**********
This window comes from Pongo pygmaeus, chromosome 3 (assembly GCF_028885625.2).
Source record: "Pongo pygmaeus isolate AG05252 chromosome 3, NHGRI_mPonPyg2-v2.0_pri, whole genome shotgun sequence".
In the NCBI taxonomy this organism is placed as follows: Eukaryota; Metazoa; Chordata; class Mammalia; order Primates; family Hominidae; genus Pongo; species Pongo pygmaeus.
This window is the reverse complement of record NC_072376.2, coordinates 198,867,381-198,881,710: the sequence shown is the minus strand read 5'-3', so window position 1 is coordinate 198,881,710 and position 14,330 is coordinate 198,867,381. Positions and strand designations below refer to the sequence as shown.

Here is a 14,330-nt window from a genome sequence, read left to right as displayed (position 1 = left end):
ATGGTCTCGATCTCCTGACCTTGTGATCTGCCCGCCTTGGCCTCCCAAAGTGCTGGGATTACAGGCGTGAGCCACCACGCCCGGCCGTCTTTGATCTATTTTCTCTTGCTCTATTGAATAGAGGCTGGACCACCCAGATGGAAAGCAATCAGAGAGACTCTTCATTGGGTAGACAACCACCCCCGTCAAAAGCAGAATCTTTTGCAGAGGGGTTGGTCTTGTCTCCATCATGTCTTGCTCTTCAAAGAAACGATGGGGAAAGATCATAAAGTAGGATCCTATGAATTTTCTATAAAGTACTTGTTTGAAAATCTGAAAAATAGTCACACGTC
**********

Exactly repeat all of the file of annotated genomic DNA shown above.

This window comes from Pongo pygmaeus, chromosome 3 (assembly GCF_028885625.2).
Source record: "Pongo pygmaeus isolate AG05252 chromosome 3, NHGRI_mPonPyg2-v2.0_pri, whole genome shotgun sequence".
In the NCBI taxonomy this organism is placed as follows: Eukaryota; Metazoa; Chordata; class Mammalia; order Primates; family Hominidae; genus Pongo; species Pongo pygmaeus.
This window is the reverse complement of record NC_072376.2, coordinates 198,867,381-198,881,710: the sequence shown is the minus strand read 5'-3', so window position 1 is coordinate 198,881,710 and position 14,330 is coordinate 198,867,381. Positions and strand designations below refer to the sequence as shown.

Here is a 14,330-nt window from a genome sequence, read left to right as displayed (position 1 = left end):
ATGGTCTCGATCTCCTGACCTTGTGATCTGCCCGCCTTGGCCTCCCAAAGTGCTGGGATTACAGGCGTGAGCCACCACGCCCGGCCGTCTTTGATCTATTTTCTCTTGCTCTATTGAATAGAGGCTGGACCACCCAGATGGAAAGCAATCAGAGAGACTCTTCATTGGGTAGACAACCACCCCCGTCAAAAGCAGAATCTTTTGCAGAGGGGTTGGTCTTGTCTCCATCATGTCTTGCTCTTCAAAGAAACGATGGGGAAAGATCATAAAGTAGGATCCTATGAATTTTCTATAAAGTACTTGTTTGAAAATCTGAAAAATAGTCACACGTC